If you’re a health-conscious parent, you probably still want to get some workouts done while watching your child. Picking the right time can get challenging, especially when trying to juggle other commitments. If only there was a way to do both simultaneously.
Introducing: walking or jogging with your child
Walking/jogging with your child in a stroller is a great solution. Not only does it let you get some cardio workout, but you also get to introduce your child to nature. You and your child can also get your daily dose of vitamin D.
Walking and Jogging Strollers: There’s a difference
A stroller meant for walking is not the right choice for jogging and vice versa. Here are the most important things to consider when shopping for a stroller:
1. Wheel size
Ever wondered why some strollers have small, plastic wheels while others have chunky pneumatic wheels? Here’s why: one’s for casual walking and the other is for jogging. Plastic wheels are acceptable for slow speeds – in other words, walking. The slowness means the wheels are not taking a lot of shock.
For jogging, small wheels are dangerous and uncomfortable for your child. They’re dangerous because they don’t take bumps well, and they’re uncomfortable because they pass on the shock directly to the passenger. Bigger wheels provide better stability and higher shock absorption.
2. Front-locking wheels
You’re probably thinking, “Why would I want to lock the wheels?” Front-locking means the front wheel is locked and won’t swivel. Locked wheels ensure the stroller won’t swing away from you when taking a turn.
If you’re walking, then you want the stroller to turn quickly. Unlocking the front wheel returns its ability to swivel, which in turn assists in turning the stroller safely.
3. Adjustable Handle Height
Unless you managed to find a partner with the same height as you, chances are you’re shorter or taller than them. Imagine jogging around with a double jogging stroller while struggling to reach the handle. That’s exhausting.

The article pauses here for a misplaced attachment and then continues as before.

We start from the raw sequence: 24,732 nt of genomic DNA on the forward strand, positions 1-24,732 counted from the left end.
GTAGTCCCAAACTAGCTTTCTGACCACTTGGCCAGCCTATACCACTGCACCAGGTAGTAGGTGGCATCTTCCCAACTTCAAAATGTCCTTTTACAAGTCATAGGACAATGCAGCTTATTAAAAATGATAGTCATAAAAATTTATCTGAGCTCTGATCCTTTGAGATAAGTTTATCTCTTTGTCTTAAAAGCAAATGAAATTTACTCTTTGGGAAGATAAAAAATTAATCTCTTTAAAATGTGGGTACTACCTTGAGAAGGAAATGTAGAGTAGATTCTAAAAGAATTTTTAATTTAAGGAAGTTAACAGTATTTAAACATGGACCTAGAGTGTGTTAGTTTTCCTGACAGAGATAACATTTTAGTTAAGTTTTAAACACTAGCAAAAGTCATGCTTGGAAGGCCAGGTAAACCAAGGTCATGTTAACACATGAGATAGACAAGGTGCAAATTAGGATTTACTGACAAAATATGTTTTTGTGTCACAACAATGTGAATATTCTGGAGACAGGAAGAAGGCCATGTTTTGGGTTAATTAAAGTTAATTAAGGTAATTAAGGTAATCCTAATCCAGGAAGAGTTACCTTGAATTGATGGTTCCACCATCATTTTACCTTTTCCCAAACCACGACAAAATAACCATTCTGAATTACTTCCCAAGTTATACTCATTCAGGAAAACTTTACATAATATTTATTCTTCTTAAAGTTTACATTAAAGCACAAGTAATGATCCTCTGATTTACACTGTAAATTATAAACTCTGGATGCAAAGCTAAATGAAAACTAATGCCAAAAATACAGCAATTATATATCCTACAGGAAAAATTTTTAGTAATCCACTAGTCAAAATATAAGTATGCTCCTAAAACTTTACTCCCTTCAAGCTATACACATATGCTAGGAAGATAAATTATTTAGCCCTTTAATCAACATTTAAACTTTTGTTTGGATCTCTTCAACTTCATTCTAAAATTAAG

Good strollers allow you to adjust the handle height. Not only do you make sure that you’re keeping proper posture, but the adjustments also give you and your partner the freedom to customise the stroller to your needs.
4. Hand Brake
If you live in a hilly area, consider getting a stroller with a hand brake. Going downhill increases the risk of the stroller gaining too much speed, which can cause injury. Hand brakes ensure that the speed is uniform.
If you’re walking around instead of jogging, hand brakes are still a good idea. They can help you stop the stroller in a quick pinch.
5. Canopy type and size
To make sure your child stays comfortable in the stroller, examine how the stroller’s canopy operates. Is it fixed in place, or does it move around? Does it open in layers, or does it fold? How far does it reach?
Ideally, you want the canopy to keep the sun away from your child. The last thing you need is a sunburnt, crying baby. Keep in mind that canopies can’t stop heavy rains or snow from getting in the stroller.
The guidelines above are just the primary considerations when picking a stroller. They should be enough to get you started while still allowing you to consider other options. As long as you know what you need it for, then everything else will fall into place.